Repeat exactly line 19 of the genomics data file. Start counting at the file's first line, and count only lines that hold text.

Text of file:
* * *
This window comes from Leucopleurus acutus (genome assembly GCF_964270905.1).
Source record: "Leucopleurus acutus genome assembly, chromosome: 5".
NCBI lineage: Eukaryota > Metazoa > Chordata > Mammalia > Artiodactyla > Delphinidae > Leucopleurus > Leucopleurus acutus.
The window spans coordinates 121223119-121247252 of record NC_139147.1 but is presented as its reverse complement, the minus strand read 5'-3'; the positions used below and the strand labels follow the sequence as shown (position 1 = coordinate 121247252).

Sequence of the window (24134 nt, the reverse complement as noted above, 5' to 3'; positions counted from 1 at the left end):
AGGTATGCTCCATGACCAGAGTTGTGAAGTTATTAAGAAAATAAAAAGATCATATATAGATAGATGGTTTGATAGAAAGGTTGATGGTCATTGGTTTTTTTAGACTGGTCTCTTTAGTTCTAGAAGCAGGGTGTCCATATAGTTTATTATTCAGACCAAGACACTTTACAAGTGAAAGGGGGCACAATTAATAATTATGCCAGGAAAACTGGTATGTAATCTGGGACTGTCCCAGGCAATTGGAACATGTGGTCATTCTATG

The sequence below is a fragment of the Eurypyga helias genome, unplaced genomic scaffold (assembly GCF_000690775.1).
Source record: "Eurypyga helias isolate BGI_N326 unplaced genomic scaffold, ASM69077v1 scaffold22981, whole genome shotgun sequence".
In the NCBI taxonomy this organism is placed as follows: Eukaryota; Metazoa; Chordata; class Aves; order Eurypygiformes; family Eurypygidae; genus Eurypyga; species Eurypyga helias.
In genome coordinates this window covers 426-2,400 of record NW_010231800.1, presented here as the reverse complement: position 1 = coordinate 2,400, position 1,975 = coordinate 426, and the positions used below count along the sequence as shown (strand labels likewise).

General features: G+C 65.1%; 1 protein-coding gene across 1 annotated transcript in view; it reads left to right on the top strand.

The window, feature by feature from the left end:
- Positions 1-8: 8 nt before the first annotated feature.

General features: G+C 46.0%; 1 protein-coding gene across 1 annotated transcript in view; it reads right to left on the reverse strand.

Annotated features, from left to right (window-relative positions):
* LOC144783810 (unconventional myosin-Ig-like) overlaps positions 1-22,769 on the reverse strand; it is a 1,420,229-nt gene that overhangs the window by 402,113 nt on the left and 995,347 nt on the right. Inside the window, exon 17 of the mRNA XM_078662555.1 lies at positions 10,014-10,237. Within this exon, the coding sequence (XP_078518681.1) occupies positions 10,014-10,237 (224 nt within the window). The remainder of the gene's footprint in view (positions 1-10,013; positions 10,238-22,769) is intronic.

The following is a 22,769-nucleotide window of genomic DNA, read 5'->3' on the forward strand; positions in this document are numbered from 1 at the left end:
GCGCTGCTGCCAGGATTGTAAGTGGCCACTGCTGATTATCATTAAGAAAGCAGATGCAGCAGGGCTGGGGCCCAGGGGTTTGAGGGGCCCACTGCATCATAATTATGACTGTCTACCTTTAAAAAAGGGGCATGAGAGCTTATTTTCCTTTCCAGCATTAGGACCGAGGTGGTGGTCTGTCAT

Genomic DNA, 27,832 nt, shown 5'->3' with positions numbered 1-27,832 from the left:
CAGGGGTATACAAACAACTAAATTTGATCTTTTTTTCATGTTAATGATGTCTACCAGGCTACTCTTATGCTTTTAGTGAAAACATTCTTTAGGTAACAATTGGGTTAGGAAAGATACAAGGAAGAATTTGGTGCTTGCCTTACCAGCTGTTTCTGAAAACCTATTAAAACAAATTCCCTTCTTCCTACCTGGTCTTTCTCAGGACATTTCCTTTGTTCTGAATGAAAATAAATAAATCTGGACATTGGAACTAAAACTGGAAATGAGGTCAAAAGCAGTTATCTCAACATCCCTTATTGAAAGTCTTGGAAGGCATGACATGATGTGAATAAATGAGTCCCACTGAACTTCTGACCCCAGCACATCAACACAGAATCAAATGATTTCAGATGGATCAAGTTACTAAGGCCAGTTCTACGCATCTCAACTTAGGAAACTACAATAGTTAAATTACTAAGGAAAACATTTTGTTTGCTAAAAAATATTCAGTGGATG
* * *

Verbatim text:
Genomic DNA, 27,832 nt, shown 5'->3' with positions numbered 1-27,832 from the left: